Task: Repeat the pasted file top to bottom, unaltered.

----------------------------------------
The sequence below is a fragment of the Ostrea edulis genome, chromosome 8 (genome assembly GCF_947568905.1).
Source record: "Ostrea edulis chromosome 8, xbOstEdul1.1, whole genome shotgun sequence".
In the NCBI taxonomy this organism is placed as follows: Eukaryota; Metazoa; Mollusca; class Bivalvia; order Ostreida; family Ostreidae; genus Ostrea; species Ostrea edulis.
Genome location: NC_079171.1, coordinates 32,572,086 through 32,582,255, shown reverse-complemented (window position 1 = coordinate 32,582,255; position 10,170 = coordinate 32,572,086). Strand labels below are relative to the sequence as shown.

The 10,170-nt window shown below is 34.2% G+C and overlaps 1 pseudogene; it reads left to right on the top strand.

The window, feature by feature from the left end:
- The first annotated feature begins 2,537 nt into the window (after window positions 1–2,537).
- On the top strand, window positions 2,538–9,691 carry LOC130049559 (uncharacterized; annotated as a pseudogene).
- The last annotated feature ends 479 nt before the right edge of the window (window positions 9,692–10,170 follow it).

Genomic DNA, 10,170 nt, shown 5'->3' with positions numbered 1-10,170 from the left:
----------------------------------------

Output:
The sequence below is a fragment of the Ostrea edulis genome, chromosome 8 (genome assembly GCF_947568905.1).
Source record: "Ostrea edulis chromosome 8, xbOstEdul1.1, whole genome shotgun sequence".
In the NCBI taxonomy this organism is placed as follows: Eukaryota; Metazoa; Mollusca; class Bivalvia; order Ostreida; family Ostreidae; genus Ostrea; species Ostrea edulis.
Genome location: NC_079171.1, coordinates 32,572,086 through 32,582,255, shown reverse-complemented (window position 1 = coordinate 32,582,255; position 10,170 = coordinate 32,572,086). Strand labels below are relative to the sequence as shown.

The 10,170-nt window shown below is 34.2% G+C and overlaps 1 pseudogene; it reads left to right on the top strand.

The window, feature by feature from the left end:
- The first annotated feature begins 2,537 nt into the window (after window positions 1–2,537).
- On the top strand, window positions 2,538–9,691 carry LOC130049559 (uncharacterized; annotated as a pseudogene).
- The last annotated feature ends 479 nt before the right edge of the window (window positions 9,692–10,170 follow it).

Genomic DNA, 10,170 nt, shown 5'->3' with positions numbered 1-10,170 from the left: